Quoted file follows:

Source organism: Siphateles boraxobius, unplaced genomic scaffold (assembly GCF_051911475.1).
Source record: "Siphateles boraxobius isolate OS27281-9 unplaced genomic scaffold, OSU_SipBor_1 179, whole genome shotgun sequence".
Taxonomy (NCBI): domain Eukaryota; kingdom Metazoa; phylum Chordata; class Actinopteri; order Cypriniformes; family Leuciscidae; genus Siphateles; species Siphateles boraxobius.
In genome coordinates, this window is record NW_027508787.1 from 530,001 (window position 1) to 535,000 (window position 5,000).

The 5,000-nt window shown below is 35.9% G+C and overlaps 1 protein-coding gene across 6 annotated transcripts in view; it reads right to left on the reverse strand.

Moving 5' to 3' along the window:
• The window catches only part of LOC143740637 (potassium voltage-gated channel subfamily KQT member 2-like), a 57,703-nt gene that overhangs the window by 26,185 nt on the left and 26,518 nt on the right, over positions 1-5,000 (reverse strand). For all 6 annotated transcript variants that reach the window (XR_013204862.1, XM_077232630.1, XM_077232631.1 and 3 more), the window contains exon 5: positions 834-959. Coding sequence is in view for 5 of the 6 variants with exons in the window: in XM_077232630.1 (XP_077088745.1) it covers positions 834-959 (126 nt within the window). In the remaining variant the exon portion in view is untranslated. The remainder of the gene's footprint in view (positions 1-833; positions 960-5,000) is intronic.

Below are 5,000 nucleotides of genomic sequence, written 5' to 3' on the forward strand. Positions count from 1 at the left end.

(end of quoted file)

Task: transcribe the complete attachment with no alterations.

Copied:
Source organism: Siphateles boraxobius, unplaced genomic scaffold (assembly GCF_051911475.1).
Source record: "Siphateles boraxobius isolate OS27281-9 unplaced genomic scaffold, OSU_SipBor_1 179, whole genome shotgun sequence".
Taxonomy (NCBI): domain Eukaryota; kingdom Metazoa; phylum Chordata; class Actinopteri; order Cypriniformes; family Leuciscidae; genus Siphateles; species Siphateles boraxobius.
In genome coordinates, this window is record NW_027508787.1 from 530,001 (window position 1) to 535,000 (window position 5,000).

The 5,000-nt window shown below is 35.9% G+C and overlaps 1 protein-coding gene across 6 annotated transcripts in view; it reads right to left on the reverse strand.

Moving 5' to 3' along the window:
• The window catches only part of LOC143740637 (potassium voltage-gated channel subfamily KQT member 2-like), a 57,703-nt gene that overhangs the window by 26,185 nt on the left and 26,518 nt on the right, over positions 1-5,000 (reverse strand). For all 6 annotated transcript variants that reach the window (XR_013204862.1, XM_077232630.1, XM_077232631.1 and 3 more), the window contains exon 5: positions 834-959. Coding sequence is in view for 5 of the 6 variants with exons in the window: in XM_077232630.1 (XP_077088745.1) it covers positions 834-959 (126 nt within the window). In the remaining variant the exon portion in view is untranslated. The remainder of the gene's footprint in view (positions 1-833; positions 960-5,000) is intronic.

Below are 5,000 nucleotides of genomic sequence, written 5' to 3' on the forward strand. Positions count from 1 at the left end.